Posts marked as public can be accessed by anyone; other articles are accessible to Excel Community subscribers and can be accessed by logging in to your ICAEW account.
You can find our archive of all previous webinars here, many of which remain exclusive to Excel Community members.
f you don’t know what array formulas are, or don’t know how to use them, then this webinar will provide the answers.
We have a number of further webinars planned for the rest of the year– check our list of upcoming webinars or refer to the latest newsletter.
Excel Tips and Tricks
Looking at the challenges around generating distinct counts by category and correctly calculating these as a percentage of the total population. This tip is based on a genuine scenario encountered when trying to produce some MI in relation to audit clients.
Introducing the LET formula in Excel and how this can be used to simplify otherwise long and complicated Excel formulas.
Revisiting the topic of how to make custom data validation rules with functions. Data validation can be used to help avoid input errors, especially those that have a knock-on effect elsewhere.
David Benaim shares his views on Planner, a Kanban board application (similar to Trello) that allows you to create cards in boards and easily move them between groups, to manage and allocate tasks.
In any spreadsheet review you are looking for signals of validity or potential error. A key part of this is a sense check that the numbers ‘look right’. This is supported by using charts (including sparklines), rations and recalculation.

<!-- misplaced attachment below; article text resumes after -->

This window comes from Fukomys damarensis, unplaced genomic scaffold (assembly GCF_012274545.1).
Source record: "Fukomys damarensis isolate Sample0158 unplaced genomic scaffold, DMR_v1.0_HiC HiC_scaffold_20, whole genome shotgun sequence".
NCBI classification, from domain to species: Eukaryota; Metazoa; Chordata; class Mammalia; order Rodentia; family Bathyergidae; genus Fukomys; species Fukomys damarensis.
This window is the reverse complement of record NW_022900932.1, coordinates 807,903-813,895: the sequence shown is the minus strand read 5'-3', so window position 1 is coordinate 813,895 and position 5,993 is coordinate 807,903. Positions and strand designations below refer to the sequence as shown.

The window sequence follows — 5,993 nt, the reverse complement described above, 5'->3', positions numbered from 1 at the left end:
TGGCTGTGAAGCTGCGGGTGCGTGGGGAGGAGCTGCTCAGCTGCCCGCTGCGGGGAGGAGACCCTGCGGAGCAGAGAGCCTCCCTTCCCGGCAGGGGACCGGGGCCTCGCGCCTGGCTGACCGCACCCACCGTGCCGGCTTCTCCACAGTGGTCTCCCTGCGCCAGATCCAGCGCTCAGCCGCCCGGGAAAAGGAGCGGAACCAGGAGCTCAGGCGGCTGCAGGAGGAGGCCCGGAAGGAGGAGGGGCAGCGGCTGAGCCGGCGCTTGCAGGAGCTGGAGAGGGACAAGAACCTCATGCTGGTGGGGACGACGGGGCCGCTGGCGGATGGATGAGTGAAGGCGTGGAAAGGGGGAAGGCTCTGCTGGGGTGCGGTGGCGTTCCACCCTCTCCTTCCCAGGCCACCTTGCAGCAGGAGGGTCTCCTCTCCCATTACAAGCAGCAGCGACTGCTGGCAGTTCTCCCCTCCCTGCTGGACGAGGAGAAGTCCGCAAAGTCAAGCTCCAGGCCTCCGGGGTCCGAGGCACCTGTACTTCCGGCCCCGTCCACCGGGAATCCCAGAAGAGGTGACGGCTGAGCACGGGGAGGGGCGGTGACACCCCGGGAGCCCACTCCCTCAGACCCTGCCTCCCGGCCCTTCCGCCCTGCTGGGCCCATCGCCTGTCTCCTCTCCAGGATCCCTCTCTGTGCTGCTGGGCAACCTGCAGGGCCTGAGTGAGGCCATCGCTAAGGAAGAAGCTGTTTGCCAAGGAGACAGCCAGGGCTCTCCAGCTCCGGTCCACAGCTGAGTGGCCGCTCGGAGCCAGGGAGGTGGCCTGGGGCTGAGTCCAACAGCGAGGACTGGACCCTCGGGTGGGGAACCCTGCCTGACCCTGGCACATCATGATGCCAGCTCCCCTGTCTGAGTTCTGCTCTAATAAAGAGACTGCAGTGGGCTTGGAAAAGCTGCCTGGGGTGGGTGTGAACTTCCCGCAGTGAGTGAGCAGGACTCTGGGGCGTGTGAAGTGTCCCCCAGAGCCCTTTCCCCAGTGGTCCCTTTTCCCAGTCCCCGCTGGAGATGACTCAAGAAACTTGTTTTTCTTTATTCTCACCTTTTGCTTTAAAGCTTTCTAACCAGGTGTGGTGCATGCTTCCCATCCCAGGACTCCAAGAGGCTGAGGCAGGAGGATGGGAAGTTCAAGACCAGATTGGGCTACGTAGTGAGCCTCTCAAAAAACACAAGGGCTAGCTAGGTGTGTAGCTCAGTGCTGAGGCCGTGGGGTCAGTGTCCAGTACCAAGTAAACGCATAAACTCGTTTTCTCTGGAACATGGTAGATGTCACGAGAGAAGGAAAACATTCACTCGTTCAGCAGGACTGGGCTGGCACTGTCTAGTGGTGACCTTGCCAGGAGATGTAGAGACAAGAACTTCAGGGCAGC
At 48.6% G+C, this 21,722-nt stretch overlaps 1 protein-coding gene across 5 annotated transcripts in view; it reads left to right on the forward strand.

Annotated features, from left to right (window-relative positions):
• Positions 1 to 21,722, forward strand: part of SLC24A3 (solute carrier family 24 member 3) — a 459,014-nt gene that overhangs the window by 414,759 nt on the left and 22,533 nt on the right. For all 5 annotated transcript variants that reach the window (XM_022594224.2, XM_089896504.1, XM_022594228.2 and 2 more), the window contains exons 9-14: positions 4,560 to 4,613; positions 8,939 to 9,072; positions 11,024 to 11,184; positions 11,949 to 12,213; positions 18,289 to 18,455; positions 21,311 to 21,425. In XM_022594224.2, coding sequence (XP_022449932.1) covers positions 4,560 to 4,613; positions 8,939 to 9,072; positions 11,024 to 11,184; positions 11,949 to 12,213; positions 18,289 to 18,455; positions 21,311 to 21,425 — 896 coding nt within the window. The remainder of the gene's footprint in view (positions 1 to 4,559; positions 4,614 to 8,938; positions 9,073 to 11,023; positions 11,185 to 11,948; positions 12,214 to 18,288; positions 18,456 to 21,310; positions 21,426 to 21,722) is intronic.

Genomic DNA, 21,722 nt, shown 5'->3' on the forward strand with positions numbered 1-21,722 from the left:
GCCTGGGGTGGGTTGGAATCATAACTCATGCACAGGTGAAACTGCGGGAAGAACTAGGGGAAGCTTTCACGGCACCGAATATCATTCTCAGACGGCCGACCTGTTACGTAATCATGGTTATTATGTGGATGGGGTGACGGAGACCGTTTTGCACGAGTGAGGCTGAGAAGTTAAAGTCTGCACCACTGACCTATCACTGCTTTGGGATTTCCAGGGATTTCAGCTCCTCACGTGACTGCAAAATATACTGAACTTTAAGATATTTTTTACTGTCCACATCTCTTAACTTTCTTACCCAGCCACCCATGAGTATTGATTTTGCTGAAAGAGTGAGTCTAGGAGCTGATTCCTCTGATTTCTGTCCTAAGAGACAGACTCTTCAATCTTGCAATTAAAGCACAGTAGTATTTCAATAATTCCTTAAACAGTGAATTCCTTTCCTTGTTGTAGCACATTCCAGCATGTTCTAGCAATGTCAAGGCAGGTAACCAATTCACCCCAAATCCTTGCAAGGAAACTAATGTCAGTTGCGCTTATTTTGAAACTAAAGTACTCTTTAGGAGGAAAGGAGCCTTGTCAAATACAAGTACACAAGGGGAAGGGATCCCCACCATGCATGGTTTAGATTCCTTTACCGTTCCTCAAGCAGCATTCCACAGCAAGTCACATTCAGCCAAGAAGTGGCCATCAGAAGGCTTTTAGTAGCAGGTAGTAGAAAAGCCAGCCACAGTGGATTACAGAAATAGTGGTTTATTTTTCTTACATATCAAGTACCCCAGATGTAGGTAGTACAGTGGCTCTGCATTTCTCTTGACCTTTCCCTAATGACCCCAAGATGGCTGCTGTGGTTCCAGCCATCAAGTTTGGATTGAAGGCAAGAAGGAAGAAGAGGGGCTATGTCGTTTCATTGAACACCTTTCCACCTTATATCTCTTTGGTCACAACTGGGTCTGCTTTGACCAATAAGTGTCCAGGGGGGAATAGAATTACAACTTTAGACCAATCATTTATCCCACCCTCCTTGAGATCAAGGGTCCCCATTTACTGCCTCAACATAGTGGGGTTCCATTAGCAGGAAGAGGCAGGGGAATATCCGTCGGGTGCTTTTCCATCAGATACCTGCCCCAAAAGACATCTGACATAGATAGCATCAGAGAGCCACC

Having considered ways to speed up entering formulas in Excel in the first six posts of the series, Simon Hurst moves on to formatting and starts by considering the use of Excel Styles and show how they can also help in applying several of the ICAEW Twenty principles for good spreadsheet practice.
Consider a scenario where creating a chart, say a line chart, but you only want one element (one of the lines) to be modified using a slicer. Liam Bastick demonstrates.
The conditional aggregate functions such as SUMIFS() have long been some of the most useful functions for working with financial data, but they have their shortcomings and there might now be a more flexible and capable alternative.
Archive and Knowledge Base
This archive of Excel Community content from the ION platform will allow you to read the content of the articles but the functionality on the pages is limited. The ION search box, tags and navigation buttons on the archived pages will not work. Pages will load more slowly than a live website. You may be able to follow links to other articles but if this does not work, please return to the archive search. You can also search our Knowledge Base for access to all articles, new and archived, organised by topic.